Reviews

Haydn and Mozart Concert Australian Classical Era Orchestra

“London-based Australian soprano Kathyrn McCusker then joined the orchestra on stage for two of Mozart’s best-loved arias Aminta’s L’amero, saro costante from The Shepherd King and the Contessa’s Dove sono from The Marriage of Figaro. 


This was exceptional singing, McCusker’s sweet, unforced tone effortlessly filling the hall without seeming too strongly contrasted with the more subtle projected sounds of the historic instruments. 


This was even true in the second half of the concert, where McCusker’s considerable dramatic skills were on display in Donna Anna’s aria from Don Giovanni and Konstanze’s aria from Mozart’s Escape from the Seraglio.”

The West Australian

Britten, Tytania, A Midsummer Night’s Dream Australian Opera, Sydney

“McCusker is also a fine Tytania, a beautiful voice with power and sensitivity.”

The Star Observer


“Kathryn McCusker’s Tytania was expertly sung (a secure future there).”

Opera Now

Britten, Tytania, A Midsummer Night’s Dream Edinburgh Festival

“As Tytania, Kathryn McCusker floated her treacherous, high-lying phrases with grace
and ease.”

The Independent

Mozart, Countess, Le nozze di Figaro West Australian Opera

“Kathryn McCusker was a convincing Countess, moving around the stage as if it were her natural milieu, with scrupulously clear emunciation of her lines and a malleable face that accurately reflected the emotions of a woman wronged.”

The West Australian

Mozart, Ilia, Idomeneo Australian Opera, Sydney

“Ilisa, the captured daughter of the vanquished Trojan King, who loves Idamante against her loyal inclination, was beautifully portrayed by Kathryn McCusker, with a bright, forward voice and a graceful bearing.”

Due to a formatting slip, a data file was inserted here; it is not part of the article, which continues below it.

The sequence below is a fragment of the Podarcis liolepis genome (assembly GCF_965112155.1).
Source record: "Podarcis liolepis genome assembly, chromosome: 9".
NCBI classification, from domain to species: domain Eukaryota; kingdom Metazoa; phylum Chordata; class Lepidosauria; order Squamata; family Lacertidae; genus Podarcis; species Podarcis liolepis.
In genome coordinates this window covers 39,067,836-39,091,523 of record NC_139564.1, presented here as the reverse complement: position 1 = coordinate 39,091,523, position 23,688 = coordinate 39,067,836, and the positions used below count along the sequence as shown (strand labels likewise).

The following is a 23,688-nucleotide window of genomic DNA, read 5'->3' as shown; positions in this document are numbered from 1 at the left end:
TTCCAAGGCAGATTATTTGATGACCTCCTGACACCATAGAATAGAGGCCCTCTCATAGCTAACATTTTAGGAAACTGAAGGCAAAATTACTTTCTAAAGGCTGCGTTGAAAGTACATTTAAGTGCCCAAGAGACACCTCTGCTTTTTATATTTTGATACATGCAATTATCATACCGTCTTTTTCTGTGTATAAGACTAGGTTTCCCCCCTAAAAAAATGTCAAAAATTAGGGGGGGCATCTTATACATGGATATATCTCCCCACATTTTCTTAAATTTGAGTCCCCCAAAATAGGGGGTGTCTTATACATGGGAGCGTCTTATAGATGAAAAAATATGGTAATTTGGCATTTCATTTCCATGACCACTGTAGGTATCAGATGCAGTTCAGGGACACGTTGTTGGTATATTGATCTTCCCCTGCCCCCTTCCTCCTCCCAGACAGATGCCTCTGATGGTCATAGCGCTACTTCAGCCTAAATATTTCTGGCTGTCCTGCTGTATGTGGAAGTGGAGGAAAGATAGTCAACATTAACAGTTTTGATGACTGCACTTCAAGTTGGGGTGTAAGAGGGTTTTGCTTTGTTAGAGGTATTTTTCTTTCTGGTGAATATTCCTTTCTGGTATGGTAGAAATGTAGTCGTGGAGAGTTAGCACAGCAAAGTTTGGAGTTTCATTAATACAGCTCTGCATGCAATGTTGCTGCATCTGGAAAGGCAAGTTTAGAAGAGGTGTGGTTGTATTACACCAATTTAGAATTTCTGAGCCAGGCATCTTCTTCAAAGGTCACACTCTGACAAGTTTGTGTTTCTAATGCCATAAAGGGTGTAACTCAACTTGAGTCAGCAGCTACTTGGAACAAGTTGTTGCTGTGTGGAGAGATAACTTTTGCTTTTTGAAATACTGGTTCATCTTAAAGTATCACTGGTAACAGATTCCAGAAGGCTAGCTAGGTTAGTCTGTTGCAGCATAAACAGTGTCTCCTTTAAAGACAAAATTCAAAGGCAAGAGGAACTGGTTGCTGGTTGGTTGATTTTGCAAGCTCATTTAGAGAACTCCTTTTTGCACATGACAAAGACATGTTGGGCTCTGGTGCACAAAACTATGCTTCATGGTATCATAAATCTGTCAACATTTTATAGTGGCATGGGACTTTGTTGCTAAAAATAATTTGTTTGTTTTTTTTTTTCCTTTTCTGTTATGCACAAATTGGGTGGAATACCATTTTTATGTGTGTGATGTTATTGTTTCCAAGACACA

The Bulletin

Mozart, Zerlina, Don Giovanni Australian Opera, Sydney

“Kathryn McCusker’s Zerlina was a delectable creation. She sang and acted with an arch style which belied the character’s supposed innocent purity. She knows how to manage her man, although she bit off more than she could chew with Don Giovanni. Her aria Batti batti was equisitely shaped, persuasively coaxing Masetto into a better state of mind.”

Opera Australia 

Mozart, Susanna, Le nozze di Figaro Opera Australia, Sydney

“Only Kathryn McCusker (Susanna) achieved any memorable singing (in her ravishing aria, Deh vieni, non tardar).”

Sun Herald

Mozart, Pamina, Die Zauberflote Australian Opera, Sydney

“The performance that shows the most spectacular growth is Kathryn McCusker’s Pamina. Already a fine, tall figure of a heroine, she now colours her voice far more tellingly”.

Opera Australalasia 

Gluck, Iphigénie, Iphigénie en Tauride Opera Australia, Sydney

“…they both shine. So does Kathryn McCusker, who is very convincing both vocally and histrionically. Serious artist, devoted to her work, Kathryn McCusker manages to convey all the innocence and nobility her role demands. To an audience, it seems that McCusker knows her Iphigénie intuitively. This is a great achievement for every artist, even greater for a relatively young talent.”

The South Sydney Bulletin


“Kathryn McCusker’s natural shine is hard to hide inside an Iphigénie, and her singing is pure pleasure.”

The Sunday Telegraph 

Handel, Romilda, Xerxes Victoria State Opera

“Kathryn McCusker as Romilda, the desirable object of her brothers’ affection, sang with a winning quality, true and flexible.”

The Bulletin


“As Romilda, Kathryn McCusker was every bit the delicious prize she is supposed to be, wonderful to look at in repose, deliciously yoluptuous in movement, wonderfully caressing to the ear. It was yet another significant step forward and upward for this rapidly developing young artist.”

Opera Australasia 

Rameau, Iphise, Dardanus Pinchgut Opera, Sydney

“Then, turn your attention to Kathryn McCusker as Iphise, statuesquely draped in orange by designer Hamish Peters, and commanding the stage with a warm, noble sound as she enumerates the complications of falling in love with the conqueror of her father’s kingdom.”

Sydney Morning Herald 


“As the love object of everyone in sight, Kathryn McCusker’s Iphise was as voluptuous to the eye as to the ear. Her striking beauty and physical presence were complimented by positive torrents of ravishingly entrancing soprano sound; there was never the slightest doubt she was a princess well worth falling on one’s sword for.”

Opera-Opera